Medicaid expansion, consumer-friendly lending reforms and creation of a state minimum wage are among the goals on Arise’s 2017 legislative agenda. Nearly 300 Arise members picked the group’s issue priorities at its annual meeting Saturday, Sept. 10, 2016, in Montgomery. The eight goals chosen were:
“We believe in a more just and inclusive society for all Alabamians, and these proposals are a roadmap to get us there,” ACPP executive director Kimble Forrister said. “We’re excited to renew our work for policy changes to help hard-working Alabamians build a better life for their children.”
Nearly 300,000 uninsured adult Alabamians – most of them working adults and college students – would benefit from Medicaid expansion. “Closing the Medicaid coverage gap would keep workers and students healthier and more productive,” Forrister said. “It also would create thousands of new jobs and allow Alabama to save state money on mental health care and other important services.”
Alabama allows payday and title loans to carry annual interest rates of 456 percent and 300 percent, respectively. The movement for consumer-friendly reform has broad support and keeps gaining momentum, Forrister said. The state Senate voted overwhelmingly this year to reduce interest rates on payday loans, and about two dozen cities have placed moratoriums on new high-cost lenders.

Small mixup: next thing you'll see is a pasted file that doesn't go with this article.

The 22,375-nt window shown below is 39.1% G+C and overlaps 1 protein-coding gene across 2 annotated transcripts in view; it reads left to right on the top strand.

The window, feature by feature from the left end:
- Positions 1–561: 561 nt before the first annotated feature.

As Alabama lawmakers grapple to prevent devastating Medicaid cuts, the time is right to address a related threat to our state: the health coverage gap. Nearly 200,000 Alabama workers we depend on every day – in agriculture, food service, retail, home health and other fields – have no access to regular health care. They have no health insurance because their employers don’t offer it. They earn too much to qualify for Medicaid but too little to qualify for federal tax credits to buy private plans. As a result, they often struggle to work while dealing with health problems that sap their productivity, add stress to their households and get worse without timely care.
Closing the coverage gap would not only save lives and help working families; it would stabilize the budget and boost our economy. This fact sheet by policy director Jim Carnes takes a closer look at how Medicaid expansion would benefit Alabama's health, quality of life and economy.
ACPP executive director Kimble Forrister issued the following statement Wednesday, Sept. 7, 2016, after the Alabama Legislature passed a bill to use BP settlement money to stop deep Medicaid cuts in Alabama:
“We’re relieved that the Legislature pulled Alabama back from the brink of devastating Medicaid cuts that would have hurt more than 1 million people – mostly children, seniors, and people with disabilities. And we’re pleased to see lawmakers take steps to help shore up Medicaid funding for the next two years. Still, the bottom line is that we got yet another temporary solution. Vulnerable Alabamians’ access to health care shouldn’t be left up to stopgaps or one-time money.
“Medicaid is essential to the hospitals and clinics on which we all rely. Putting our state’s health care infrastructure at risk is no way to build a stronger Alabama. Neither is lurching from one crisis to another because of a repeated failure to solve the General Fund’s long-term shortfall.